More information

Hospice and End of Life Care and Services Critical Element Pathway

Hospice and End of Life Care and Services Critical Element Pathway Use this pathway for a resident identified as receiving end of life care (e.g., palliative care, comfort care, or terminal care) or receiving hospice care from a Medicare-certified hospice. Review the

More information

DEPARTMENT OF HEALTH AND HUMAN SERVICES CENTERS FOR MEDICARE & MEDICAID SERVICES

DEPARTMENT OF HEALTH AND HUMAN SERVICES CENTERS FOR MEDICARE & MEDICAID SERVICES Use for a resident who has potentially unnecessary medications, is prescribed psychotropic medications or has the potential for an adverse outcome to determine whether facility practices are in place to

More information

Countdown to MDS Section GG: Collaboration Between Nursing and Therapy

Countdown to MDS Section GG: Collaboration Between Nursing and Therapy Countdown to MDS Section GG: Collaboration Between Nursing and Therapy Presented in Collaboration with NASL: Joanne M. Wisely, MA CCC/SLP, VP Legislative Advocacy Genesis Rehab Services/Respiratory Health

More information

SECTION P: RESTRAINTS

SECTION P: RESTRAINTS SECTION P: RESTRAINTS Intent: The intent of this section is to record the frequency over the 7-day look-back period that the resident was restrained by any of the listed devices at any time during the

More information

Notes from CMS Final Rule Document Pertinent to Culture Change and Person-directed Care

Notes from CMS Final Rule Document Pertinent to Culture Change and Person-directed Care Notes from CMS Final Rule Document Pertinent to Culture Change and Person-directed Care Page 594 Prepared by Cathy Lieblich, Director of Network Relations, Pioneer Network G. Benefits of Final Rule: This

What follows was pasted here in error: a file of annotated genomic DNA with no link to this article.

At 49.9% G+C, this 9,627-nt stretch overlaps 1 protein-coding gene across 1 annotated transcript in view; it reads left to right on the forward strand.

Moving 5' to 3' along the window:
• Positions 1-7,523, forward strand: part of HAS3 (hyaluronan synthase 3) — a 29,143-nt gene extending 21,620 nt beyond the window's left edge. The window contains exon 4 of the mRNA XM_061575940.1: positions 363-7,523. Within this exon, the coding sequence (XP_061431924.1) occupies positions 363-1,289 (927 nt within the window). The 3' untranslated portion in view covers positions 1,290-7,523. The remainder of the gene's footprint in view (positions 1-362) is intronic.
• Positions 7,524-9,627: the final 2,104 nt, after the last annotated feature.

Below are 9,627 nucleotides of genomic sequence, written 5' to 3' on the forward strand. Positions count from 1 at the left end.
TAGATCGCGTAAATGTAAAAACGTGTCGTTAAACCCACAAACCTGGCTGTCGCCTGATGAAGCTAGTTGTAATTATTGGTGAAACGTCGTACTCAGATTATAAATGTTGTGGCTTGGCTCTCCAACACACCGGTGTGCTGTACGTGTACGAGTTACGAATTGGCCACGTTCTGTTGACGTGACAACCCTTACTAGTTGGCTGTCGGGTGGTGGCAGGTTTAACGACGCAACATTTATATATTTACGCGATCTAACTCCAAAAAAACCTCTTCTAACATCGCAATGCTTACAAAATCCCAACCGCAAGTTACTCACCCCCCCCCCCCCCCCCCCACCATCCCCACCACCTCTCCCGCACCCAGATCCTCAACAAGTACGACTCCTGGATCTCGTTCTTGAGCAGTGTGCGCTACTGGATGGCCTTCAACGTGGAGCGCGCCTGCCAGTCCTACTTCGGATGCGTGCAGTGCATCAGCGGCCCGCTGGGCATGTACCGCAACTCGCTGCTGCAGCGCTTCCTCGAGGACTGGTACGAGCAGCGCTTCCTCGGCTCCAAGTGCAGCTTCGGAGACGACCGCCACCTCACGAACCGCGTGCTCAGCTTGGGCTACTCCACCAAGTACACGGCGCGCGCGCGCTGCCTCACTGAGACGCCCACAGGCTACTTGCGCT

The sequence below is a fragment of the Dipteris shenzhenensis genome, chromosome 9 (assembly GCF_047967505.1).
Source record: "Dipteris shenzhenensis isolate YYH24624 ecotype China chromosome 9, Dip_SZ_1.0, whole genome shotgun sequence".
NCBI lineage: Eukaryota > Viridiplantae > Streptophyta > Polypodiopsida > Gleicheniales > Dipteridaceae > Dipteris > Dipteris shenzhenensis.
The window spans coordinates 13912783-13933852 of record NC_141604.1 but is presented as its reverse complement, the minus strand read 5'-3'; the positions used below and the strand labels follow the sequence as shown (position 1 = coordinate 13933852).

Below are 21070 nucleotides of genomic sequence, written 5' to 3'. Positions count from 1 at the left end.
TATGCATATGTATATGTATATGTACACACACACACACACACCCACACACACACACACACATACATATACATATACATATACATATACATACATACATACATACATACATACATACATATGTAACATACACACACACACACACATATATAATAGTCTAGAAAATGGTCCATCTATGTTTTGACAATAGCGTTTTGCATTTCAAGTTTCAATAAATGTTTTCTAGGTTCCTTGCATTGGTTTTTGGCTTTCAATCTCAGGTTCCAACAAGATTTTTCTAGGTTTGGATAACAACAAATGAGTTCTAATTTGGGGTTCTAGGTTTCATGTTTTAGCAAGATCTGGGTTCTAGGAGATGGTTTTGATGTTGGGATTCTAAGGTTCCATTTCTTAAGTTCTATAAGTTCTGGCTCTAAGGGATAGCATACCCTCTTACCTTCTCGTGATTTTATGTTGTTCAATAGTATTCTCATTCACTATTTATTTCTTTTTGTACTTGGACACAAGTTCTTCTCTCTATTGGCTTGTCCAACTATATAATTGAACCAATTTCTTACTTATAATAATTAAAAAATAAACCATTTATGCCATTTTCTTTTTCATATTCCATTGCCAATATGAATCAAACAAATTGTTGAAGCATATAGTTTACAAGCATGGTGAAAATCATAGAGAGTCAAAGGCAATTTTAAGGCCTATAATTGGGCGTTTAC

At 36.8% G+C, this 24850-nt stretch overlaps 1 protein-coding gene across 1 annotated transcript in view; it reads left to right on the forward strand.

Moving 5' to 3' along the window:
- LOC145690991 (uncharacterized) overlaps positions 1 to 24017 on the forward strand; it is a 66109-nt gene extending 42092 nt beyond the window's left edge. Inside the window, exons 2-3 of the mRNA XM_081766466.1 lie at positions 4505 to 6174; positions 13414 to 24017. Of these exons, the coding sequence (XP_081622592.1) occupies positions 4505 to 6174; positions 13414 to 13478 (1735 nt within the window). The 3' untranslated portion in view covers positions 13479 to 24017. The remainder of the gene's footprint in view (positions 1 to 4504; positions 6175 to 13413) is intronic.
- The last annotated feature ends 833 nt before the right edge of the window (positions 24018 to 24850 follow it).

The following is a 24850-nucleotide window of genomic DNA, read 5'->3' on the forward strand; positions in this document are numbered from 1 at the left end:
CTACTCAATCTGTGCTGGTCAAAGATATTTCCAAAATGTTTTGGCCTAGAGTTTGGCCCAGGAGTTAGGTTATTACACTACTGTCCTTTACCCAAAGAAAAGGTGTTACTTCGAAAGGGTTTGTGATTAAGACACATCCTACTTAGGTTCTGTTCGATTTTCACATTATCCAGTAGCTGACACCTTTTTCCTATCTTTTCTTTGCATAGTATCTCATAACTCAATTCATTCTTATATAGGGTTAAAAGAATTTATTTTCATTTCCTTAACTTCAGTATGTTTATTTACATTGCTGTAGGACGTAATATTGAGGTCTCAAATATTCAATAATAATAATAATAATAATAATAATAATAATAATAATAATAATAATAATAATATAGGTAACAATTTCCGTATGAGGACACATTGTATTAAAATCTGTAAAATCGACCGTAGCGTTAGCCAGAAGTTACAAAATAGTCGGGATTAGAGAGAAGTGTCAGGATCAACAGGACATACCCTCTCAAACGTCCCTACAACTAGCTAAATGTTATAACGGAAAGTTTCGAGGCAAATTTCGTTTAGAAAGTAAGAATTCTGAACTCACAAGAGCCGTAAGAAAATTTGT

More information

Changes to the RAI manual effective October 1, 2013

Changes to the RAI manual effective October 1, 2013 Changes to the RAI manual effective October 1, 2013 CMS released on Friday, September 27 an updated version of the RAI manual that became effective October 1, 2013. The manual is found here> http://www.cms.gov/medicare/quality-initiatives-patient-assessment-

More information

Based on the comprehensive assessment of a resident, the facility must ensure that:

Based on the comprehensive assessment of a resident, the facility must ensure that: 7. QUALITY OF CARE Each resident must receive, and the facility must provide, the necessary care and services to attain or maintain the highest practicable physical, mental and psychosocial wellbeing,

More information

CMS Updates RAI User s Manual

CMS Updates RAI User s Manual CMS Updates RAI User s Manual By Rena R. Shephard, MHA, RN, RAC MT, C NE AANAC Executive Editor The Centers for Medicare & Medicaid Services (CMS) June 2 posted revisions to the Long Term Care Facility

More information

MDS 3.0/RUG IV OVERVIEW

MDS 3.0/RUG IV OVERVIEW MDS 3.0/RUG IV Distance Learning Series January - May 2016 OVERVIEW In keeping with the success of their previous highly-rated distance learning education offerings, LeadingAge state affiliates and Plante

More information

COMMONWEALTH OF KENTUCKY OFFICE OF INSPECTOR GENERAL AND MYERS AND STAUFFER LC PRESENT MDS CODING AND INTERPRETATION

COMMONWEALTH OF KENTUCKY OFFICE OF INSPECTOR GENERAL AND MYERS AND STAUFFER LC PRESENT MDS CODING AND INTERPRETATION COMMONWEALTH OF KENTUCKY OFFICE OF INSPECTOR GENERAL AND MYERS AND STAUFFER LC PRESENT MDS CODING AND INTERPRETATION MDS 3.0 VERSION 1.15.0 DRAFT RAI MANUAL VERSION 1.14.1(?) Draft effective October 1,